A fillet -- pronounced FIL-it, not like the cut of fish -- is a concept in engineering having to do with strengthening joints. It is mostly used in dealing with welding methods, but the concrete forms, such as in basements, are identical in principle, just not in material. The concept is simple: by adding more adhesive material -- such as concrete -- to a structural joint, that joint is made stronger.
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The principle of any fillet is that in any area where two units, such as a wall and a floor, come together, the border area will be the first to break. If two boards come together to create a “T” shape, the expected stress will be mostly in that area where the two units come together. The fillet is used to alleviate this stress point. The point of the concrete fillet is to imitate, as much as possible, the concept that the wall and floor are the same structure. In some basements, the “monolithic” model of foundation does precisely this: concrete is poured into the entire foundation, creating a single unit where all walls and the floor are a single concrete unit. The fillet is used to imitate this monolithic structure.
Whether metal, glue or concrete, the fillet is based on the principle that increasing the surface area of adhesive relative to two units will, by that factor, increase its resistance. Concrete fillets are used usually in home or basement design and are not all that important in engineering. Commonly, fillets are used to strengthen the “joint” between the basement concrete wall and the concrete floor. This is the area of expected stress since it is a joint. One of the problems of any structural joint is that it is the weakest area of any structure. Hence, the concrete fillet might run the length of the floor and wall completely around the basement.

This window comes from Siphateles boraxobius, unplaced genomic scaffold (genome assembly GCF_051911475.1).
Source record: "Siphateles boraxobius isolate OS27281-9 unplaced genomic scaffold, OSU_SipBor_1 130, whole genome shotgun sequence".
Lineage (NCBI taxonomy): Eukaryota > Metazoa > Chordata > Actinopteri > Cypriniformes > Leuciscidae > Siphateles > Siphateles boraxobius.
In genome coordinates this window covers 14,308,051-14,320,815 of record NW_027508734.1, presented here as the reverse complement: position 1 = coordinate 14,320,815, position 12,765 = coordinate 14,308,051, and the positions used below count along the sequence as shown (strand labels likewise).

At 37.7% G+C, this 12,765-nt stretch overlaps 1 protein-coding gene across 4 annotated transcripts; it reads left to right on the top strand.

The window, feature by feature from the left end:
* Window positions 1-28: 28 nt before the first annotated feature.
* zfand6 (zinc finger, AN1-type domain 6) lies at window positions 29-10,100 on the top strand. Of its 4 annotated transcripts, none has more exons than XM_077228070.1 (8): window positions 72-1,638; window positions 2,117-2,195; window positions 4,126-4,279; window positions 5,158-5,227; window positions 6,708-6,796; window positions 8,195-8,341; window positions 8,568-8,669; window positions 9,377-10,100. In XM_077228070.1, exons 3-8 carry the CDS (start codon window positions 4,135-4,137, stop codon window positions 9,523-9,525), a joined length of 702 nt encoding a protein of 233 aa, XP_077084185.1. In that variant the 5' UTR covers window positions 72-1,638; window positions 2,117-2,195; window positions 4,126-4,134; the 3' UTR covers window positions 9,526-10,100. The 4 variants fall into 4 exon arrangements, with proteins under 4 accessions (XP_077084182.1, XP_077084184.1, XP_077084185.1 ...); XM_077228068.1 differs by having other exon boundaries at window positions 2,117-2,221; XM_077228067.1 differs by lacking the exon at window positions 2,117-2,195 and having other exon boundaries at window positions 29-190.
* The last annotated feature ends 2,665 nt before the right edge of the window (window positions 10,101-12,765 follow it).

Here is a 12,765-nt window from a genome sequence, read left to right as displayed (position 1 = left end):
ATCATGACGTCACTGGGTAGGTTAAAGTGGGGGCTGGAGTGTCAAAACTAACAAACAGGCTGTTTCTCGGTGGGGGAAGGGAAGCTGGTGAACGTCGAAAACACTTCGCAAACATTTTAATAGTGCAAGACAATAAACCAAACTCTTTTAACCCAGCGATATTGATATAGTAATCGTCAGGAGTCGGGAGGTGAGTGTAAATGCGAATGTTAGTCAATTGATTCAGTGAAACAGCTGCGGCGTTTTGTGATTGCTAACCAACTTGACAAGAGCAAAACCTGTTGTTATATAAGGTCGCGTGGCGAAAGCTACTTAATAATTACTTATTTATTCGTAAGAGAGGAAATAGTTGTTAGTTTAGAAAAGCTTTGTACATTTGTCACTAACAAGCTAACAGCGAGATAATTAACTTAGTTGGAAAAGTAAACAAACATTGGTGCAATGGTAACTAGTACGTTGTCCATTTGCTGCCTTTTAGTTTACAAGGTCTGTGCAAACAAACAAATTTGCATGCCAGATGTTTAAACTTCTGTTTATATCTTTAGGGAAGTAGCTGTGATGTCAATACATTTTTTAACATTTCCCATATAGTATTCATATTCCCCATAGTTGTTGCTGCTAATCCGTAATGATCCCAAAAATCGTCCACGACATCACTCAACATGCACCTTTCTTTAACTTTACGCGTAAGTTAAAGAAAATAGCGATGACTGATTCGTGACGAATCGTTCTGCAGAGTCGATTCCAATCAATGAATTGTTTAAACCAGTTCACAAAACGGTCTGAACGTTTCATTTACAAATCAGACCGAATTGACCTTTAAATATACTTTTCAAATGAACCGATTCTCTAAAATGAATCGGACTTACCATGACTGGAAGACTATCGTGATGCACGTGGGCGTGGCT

A fillet can be of different sizes. Using the basement example, if there has been real structural weakness between the floor and walls, possibly based on floor lifting due to a high water table, then the fillet is a first option. If the water table is pushing up on the floor, or alternatively, the floor is sinking down, there is then tremendous stress on the weakest part of the structure -- the joint connecting the floor and wall. A fillet can be applied that crates a triangle shape , a slanted “wall” that tightly connects and reinforces the wall and floor border.
The larger the fillet, the greater the strength. The idea is that the more of the wall and floor covered by the fillet, the strength of that joint will increase accordingly. In general, the fillet itself should be equally connected to the floor and the wall for maximum hold. Therefore, the variables in a concrete fillet are the amount of stress on the joint, the strength of the concrete compound itself and the amount of surface area covered on the wall and on the floor.